5 things your periods shouldn't do

Thanks to the amazing work of the charity endometriosis UK I'm happy to say menstrual wellbeing is going to be added to the national curriculum in 2020. But it's sad that it's taken so long. There are so many things we can learn about our health by listening to the signs of our periods but many of them are just swept under the rug by women and doctors alike.

It takes an average of 7.5 yrs to diagnose endometriosis in the UK, partly because of the difficulty of diagnosis but largely because of poor education which leads to symptoms and signs being ignored. This is especially easy to do with teenage patients because periods are so unpredictable for the first few years that anything unusual can be dismissed as just temporary, natural and nothing worth investigating. I do wonder if a culture of treating patients, especially teens, as if they know nothing about their own body's may contribute too. We certainly have a centuries old sexist reluctance to research menstrual illnesses like endometriosis (Perez, 2019). But these things SHOULD be investigated, shouldn't be ignored and shouldn't be offered the contraceptive pill as some sort of cure all "hormone balancer".

Many women that I've treated for hormone problems begin their story with being prescribed the pill as a teen (that's not to say the pill caused a hormone condition, but that the pill was given for symptoms that were never properly investigated then ignored using the pill as a temporary cover up job). 

So here are some things your period may be doing or do at some point in the future that you should always ask to be looked into by your gp. Don't take no for an answer. 

1. Hurt so much you can't do what you want. While it may be common, even natural, for periods to hurt, it should never be so bad that you have to change your life around it. Painful periods can be a sign of endometriosis for instance.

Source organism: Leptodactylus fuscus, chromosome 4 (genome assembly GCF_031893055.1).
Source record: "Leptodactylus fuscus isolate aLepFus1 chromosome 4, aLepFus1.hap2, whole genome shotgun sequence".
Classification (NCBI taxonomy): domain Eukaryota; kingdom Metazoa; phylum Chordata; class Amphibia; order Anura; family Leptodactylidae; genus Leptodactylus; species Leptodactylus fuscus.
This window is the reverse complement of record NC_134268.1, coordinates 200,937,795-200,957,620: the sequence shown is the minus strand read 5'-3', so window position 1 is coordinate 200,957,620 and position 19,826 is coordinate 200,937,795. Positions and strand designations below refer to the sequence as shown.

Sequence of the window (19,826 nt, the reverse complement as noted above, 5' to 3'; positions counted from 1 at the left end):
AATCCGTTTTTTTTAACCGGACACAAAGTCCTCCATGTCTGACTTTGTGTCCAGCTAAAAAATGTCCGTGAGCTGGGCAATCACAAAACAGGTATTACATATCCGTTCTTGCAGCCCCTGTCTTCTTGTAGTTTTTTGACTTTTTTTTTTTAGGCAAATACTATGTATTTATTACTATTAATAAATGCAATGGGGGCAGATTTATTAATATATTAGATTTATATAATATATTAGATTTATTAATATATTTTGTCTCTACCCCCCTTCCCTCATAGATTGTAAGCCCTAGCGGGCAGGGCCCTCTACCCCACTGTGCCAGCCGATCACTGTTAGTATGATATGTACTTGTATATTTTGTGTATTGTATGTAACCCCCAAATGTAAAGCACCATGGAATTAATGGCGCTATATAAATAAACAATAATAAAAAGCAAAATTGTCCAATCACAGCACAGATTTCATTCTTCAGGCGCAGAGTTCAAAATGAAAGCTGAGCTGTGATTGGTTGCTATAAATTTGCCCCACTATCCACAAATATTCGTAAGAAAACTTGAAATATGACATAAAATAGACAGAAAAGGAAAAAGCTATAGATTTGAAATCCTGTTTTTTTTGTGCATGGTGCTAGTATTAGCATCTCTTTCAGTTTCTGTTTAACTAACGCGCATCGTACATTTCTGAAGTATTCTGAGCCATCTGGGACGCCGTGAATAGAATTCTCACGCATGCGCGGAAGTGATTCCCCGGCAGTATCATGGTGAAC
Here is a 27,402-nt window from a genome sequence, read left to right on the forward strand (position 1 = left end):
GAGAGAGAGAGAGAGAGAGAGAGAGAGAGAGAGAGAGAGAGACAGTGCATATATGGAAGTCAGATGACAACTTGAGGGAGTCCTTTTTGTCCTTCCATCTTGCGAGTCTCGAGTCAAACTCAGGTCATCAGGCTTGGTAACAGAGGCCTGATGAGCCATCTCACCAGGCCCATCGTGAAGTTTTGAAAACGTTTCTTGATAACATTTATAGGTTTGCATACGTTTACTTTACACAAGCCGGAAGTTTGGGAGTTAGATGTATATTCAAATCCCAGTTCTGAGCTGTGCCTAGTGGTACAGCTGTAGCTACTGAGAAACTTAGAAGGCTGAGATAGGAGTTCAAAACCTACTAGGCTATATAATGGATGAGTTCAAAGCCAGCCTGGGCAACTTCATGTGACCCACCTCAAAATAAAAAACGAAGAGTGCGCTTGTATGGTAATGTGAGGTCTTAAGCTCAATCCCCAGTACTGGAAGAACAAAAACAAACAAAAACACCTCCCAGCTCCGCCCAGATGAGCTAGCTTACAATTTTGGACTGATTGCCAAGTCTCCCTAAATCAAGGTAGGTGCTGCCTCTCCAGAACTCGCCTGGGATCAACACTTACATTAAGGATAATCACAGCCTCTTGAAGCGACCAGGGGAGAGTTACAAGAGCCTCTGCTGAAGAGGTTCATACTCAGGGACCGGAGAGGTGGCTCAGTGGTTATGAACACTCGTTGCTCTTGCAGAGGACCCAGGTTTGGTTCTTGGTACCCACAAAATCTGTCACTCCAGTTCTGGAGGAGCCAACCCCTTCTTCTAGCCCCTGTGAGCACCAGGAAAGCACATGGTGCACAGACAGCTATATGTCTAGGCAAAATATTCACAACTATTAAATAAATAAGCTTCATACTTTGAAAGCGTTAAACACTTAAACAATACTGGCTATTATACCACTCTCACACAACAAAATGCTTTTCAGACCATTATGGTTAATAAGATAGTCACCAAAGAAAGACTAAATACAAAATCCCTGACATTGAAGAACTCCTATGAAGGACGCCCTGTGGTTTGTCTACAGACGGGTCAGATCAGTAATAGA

2. Bleed so much you have to wear two types of protection at once.  Any blood loss that you deem to be "too much" is enough to warrant help from your medical advisor. You shouldn't have to measure in mls a specific amount of blood loss to qualify for help. The explanation I've given of two types of protection is an arbitrary example just to get the point across. 

3. Last longer than 7 days. A period lasting longer than 7 days could be a sign of a hormone condition such as fibroids or endometriosis and should always be looked in to. (Popat et.al., 2008)

4. Leave you feeling weak. Periods can be a drain if they last a long time or are heavy, if you are left feeling weak, dizzy or tired after one then have it checked out. You'll probably find iron tonics during your bleed a helpful supportive thing to do. 

5. Be shorter than 3 days. If your period is shorter than 3 days it probably means you didn't grow mucb endometrial lining that month and it's worth knowing why. It could have been stress or it could be something like endometriosis or PCOS. 

6. Bleeding in the middle of the cycle should always be investigated even if it's the first time it's ever happened to you. It might be nothing, but it could be cancer so don't muck about. Get it seen to early so it can be treated before it becomes life threatening. (Hope that hasn't scared the bejeesus out of you. I wondered about not mentioning cancer but then I thought, it's not voldemort, it's not the big baddie it once was. A lot of cancers should be treated and by not naming it I'd be doing you a disservice! )

In conclusion, don't carry on ignoring your body. Listen to its whispers so you don't have to hear it scream.  

Popat VB, Prodanov T, Calis KA, Nelson LM. The menstrual cycle: a biological marker of general health in adolescents. Ann N Y Acad Sci. 2008;1135:43–51.